Synthetic cancer vaccine targets sugar molecules on the surface of tumour cells
A promising new ’slimline’ cancer vaccine that triggers a powerful immune response against excessive sugar molecules has been unveiled by researchers in the US. The vaccine, which combines three active ingredients into the same compound, has already shown early promise in generating anti-cancer antibodies in mice.
Vaccines work by training the body’s immune system to recognise a rogue invader by presenting deactivated examples of the harmful substance. Since many types of cancer cells have excessive quantities of specific carbohydrates on their outer surface, it should be possible to teach the immune system to recognise these carbohydrates as harmful using some form of vaccination.
However, it has proved difficult so far to develop vaccines based on these carbohydrates. The carbohydrate molecules need to be attached to a carrier molecule - usually a large protein - by a linker, such as a peptide. However, previous research has found that the immune system tends to latch on to the protein and the linker and ignore the carbohydrate.
Now, Geert-Jan Boons and his team at the Complex Carbohydrate Research Centre at the University of Georgia in the US have constructed an entirely synthetic vaccine without the need for bulky proteins.
Using a technique called native chemical ligation, Boons’ team constructed a range of vaccines containing three essential components, each designed to stimulate a specific part of the complex immune system: a carbohydrate, a peptide and a lipoprotein that increases the potency of the vaccine, ensuring a powerful immune response.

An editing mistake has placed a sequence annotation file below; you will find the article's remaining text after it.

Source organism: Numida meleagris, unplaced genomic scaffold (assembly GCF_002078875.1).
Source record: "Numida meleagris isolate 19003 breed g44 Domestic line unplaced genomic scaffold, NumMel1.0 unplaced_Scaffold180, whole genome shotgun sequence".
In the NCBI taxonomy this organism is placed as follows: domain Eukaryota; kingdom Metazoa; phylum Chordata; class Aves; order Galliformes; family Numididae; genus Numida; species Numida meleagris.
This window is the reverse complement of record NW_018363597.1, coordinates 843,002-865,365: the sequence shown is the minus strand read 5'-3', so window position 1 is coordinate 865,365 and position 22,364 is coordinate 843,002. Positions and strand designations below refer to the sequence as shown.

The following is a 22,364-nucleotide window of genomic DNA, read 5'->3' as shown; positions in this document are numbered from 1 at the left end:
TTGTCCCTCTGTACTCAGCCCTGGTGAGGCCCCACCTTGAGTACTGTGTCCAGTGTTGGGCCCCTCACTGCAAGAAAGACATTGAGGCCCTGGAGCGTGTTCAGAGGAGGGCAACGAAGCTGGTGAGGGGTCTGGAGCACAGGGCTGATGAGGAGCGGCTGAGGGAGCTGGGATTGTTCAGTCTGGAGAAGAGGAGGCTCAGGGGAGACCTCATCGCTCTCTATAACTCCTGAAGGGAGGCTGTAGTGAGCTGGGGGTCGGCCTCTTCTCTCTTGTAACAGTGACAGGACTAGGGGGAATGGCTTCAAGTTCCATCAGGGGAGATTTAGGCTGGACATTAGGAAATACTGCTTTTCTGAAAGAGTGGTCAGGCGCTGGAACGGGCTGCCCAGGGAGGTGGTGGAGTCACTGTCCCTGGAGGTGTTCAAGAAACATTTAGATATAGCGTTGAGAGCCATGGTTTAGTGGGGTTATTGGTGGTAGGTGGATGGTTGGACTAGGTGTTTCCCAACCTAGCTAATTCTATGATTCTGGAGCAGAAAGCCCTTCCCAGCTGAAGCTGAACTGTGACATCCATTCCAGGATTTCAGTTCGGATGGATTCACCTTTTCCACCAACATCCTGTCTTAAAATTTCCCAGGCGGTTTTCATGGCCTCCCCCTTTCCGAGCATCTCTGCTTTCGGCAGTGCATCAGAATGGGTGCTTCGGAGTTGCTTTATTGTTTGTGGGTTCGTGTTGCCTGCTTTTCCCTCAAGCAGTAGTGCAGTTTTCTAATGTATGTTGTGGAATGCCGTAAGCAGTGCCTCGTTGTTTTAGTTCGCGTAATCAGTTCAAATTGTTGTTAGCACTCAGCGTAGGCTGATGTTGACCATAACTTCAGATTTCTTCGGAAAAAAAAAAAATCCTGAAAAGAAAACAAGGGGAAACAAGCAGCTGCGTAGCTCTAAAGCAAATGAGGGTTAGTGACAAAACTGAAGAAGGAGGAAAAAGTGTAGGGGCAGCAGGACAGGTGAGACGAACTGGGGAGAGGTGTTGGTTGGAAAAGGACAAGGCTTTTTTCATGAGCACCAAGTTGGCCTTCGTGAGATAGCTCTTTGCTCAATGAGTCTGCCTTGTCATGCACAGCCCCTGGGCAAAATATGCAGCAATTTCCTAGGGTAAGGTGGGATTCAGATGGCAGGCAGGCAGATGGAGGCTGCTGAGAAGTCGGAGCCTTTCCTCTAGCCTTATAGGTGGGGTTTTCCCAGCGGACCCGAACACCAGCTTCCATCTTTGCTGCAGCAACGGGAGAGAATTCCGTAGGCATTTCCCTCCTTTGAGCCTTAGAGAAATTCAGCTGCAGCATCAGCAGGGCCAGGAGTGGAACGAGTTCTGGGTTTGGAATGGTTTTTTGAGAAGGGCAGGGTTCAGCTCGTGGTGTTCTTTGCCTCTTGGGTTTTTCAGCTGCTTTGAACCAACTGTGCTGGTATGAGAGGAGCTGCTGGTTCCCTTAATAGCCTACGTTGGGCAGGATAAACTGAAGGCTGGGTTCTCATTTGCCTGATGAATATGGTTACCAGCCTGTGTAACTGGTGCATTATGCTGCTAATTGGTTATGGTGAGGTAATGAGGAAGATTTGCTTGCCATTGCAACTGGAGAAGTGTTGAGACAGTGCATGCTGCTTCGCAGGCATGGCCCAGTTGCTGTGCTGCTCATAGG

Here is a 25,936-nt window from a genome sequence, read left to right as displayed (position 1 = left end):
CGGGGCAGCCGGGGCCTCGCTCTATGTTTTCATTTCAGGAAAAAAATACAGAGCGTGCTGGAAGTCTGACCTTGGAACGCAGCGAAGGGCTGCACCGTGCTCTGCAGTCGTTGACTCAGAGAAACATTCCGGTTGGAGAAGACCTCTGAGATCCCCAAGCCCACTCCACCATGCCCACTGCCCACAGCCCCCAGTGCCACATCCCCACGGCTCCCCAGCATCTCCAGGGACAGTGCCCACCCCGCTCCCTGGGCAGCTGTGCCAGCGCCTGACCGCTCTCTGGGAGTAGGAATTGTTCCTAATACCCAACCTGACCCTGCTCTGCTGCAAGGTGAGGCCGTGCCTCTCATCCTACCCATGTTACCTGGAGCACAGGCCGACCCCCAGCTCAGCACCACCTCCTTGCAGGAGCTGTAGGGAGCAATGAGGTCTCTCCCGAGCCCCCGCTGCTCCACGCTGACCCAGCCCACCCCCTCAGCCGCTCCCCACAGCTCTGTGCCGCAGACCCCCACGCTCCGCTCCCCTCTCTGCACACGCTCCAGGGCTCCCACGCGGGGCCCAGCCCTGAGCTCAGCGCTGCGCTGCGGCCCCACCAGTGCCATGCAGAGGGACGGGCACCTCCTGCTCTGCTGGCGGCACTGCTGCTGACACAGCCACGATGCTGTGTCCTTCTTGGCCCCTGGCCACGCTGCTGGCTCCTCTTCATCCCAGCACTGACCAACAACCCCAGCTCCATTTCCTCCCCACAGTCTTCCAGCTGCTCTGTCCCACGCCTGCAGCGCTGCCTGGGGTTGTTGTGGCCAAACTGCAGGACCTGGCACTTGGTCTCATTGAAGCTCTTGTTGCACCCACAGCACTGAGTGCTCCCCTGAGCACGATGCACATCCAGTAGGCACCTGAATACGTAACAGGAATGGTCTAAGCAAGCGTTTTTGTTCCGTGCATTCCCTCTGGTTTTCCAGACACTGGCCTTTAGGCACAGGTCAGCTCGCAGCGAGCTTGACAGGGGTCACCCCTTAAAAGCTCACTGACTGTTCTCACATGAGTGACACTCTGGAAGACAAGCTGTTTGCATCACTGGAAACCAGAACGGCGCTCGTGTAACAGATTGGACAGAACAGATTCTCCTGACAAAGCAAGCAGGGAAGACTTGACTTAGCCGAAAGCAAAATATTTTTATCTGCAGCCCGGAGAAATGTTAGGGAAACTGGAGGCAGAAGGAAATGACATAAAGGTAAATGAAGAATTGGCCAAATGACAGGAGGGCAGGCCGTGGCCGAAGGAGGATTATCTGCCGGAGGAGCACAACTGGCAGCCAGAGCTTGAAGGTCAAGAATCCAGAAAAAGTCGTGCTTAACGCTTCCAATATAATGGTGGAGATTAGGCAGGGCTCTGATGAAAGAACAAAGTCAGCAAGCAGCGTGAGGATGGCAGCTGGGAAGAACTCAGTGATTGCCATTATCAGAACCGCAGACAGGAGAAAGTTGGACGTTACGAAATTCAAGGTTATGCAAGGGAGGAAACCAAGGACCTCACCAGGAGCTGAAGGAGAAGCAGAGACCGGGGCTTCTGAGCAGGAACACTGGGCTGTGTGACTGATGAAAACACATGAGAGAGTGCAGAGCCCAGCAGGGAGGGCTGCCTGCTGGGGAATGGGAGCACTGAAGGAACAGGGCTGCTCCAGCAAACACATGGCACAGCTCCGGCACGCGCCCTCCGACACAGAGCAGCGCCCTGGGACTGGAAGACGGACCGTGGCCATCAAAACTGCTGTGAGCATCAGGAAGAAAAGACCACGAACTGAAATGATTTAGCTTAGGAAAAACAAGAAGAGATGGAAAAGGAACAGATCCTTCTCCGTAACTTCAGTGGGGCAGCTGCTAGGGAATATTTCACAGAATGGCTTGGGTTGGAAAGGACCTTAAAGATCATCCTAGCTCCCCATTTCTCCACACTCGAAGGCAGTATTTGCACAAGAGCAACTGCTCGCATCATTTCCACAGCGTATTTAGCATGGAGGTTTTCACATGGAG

’Our chemical synthesis technique allowed us to test a good number of different compounds to arrive at the most efficient vaccine,’ Boons told Chemistry World. ’Interestingly, the three elements of the system need to be covalently linked into one molecule. If you add them separately you do not get a response. Furthermore the architecture of the molecule is significant - the three components must be arranged in a particular way.’
When injected into mice, the vaccine provoked the production of large quantities of anti-carbohydrate antibodies. The antibodies were isolated, and found to kill cancer cells in the test tube very efficiently. ’The next step is to see if the vaccine can cure cancer in an experimental animal,’ Boons said.
Anthea Martin, of Cancer Research UK, told Chemistry World that the field of cancer vaccines was ’evolving, and very exciting.’ She said that while Boons’s vaccine had induced an immune response to cancer cells with a particular type of carbohydrate, ’it’s too early to say whether it could ever be a treatment for the disease.’
S Ingale et al., Nat. Chem. Biol., 2007, DOI: 10.1038/nchembio.2007.25